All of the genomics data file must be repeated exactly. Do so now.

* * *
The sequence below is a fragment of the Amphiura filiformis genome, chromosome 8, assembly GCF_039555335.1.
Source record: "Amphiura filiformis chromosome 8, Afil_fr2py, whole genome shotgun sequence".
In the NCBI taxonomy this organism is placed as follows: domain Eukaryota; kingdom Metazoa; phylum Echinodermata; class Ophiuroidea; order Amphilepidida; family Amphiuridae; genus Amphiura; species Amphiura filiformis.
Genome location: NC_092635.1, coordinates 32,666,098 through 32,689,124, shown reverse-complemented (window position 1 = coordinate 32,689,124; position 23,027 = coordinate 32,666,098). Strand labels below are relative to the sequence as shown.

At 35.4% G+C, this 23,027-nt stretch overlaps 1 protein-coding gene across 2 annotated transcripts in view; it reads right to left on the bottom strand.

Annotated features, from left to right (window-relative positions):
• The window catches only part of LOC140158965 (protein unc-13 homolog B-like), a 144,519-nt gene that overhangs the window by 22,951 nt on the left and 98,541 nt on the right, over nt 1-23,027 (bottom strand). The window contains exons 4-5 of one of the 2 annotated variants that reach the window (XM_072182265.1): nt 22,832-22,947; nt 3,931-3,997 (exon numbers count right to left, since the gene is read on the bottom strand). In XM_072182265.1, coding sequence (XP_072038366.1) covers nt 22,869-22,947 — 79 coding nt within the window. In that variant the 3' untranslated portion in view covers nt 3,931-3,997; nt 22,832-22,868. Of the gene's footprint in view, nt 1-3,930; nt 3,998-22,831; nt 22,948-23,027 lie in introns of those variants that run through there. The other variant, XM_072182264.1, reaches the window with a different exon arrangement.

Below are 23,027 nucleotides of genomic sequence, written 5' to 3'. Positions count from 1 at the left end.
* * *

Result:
The sequence below is a fragment of the Amphiura filiformis genome, chromosome 8, assembly GCF_039555335.1.
Source record: "Amphiura filiformis chromosome 8, Afil_fr2py, whole genome shotgun sequence".
In the NCBI taxonomy this organism is placed as follows: domain Eukaryota; kingdom Metazoa; phylum Echinodermata; class Ophiuroidea; order Amphilepidida; family Amphiuridae; genus Amphiura; species Amphiura filiformis.
Genome location: NC_092635.1, coordinates 32,666,098 through 32,689,124, shown reverse-complemented (window position 1 = coordinate 32,689,124; position 23,027 = coordinate 32,666,098). Strand labels below are relative to the sequence as shown.

At 35.4% G+C, this 23,027-nt stretch overlaps 1 protein-coding gene across 2 annotated transcripts in view; it reads right to left on the bottom strand.

Annotated features, from left to right (window-relative positions):
• The window catches only part of LOC140158965 (protein unc-13 homolog B-like), a 144,519-nt gene that overhangs the window by 22,951 nt on the left and 98,541 nt on the right, over nt 1-23,027 (bottom strand). The window contains exons 4-5 of one of the 2 annotated variants that reach the window (XM_072182265.1): nt 22,832-22,947; nt 3,931-3,997 (exon numbers count right to left, since the gene is read on the bottom strand). In XM_072182265.1, coding sequence (XP_072038366.1) covers nt 22,869-22,947 — 79 coding nt within the window. In that variant the 3' untranslated portion in view covers nt 3,931-3,997; nt 22,832-22,868. Of the gene's footprint in view, nt 1-3,930; nt 3,998-22,831; nt 22,948-23,027 lie in introns of those variants that run through there. The other variant, XM_072182264.1, reaches the window with a different exon arrangement.

Below are 23,027 nucleotides of genomic sequence, written 5' to 3'. Positions count from 1 at the left end.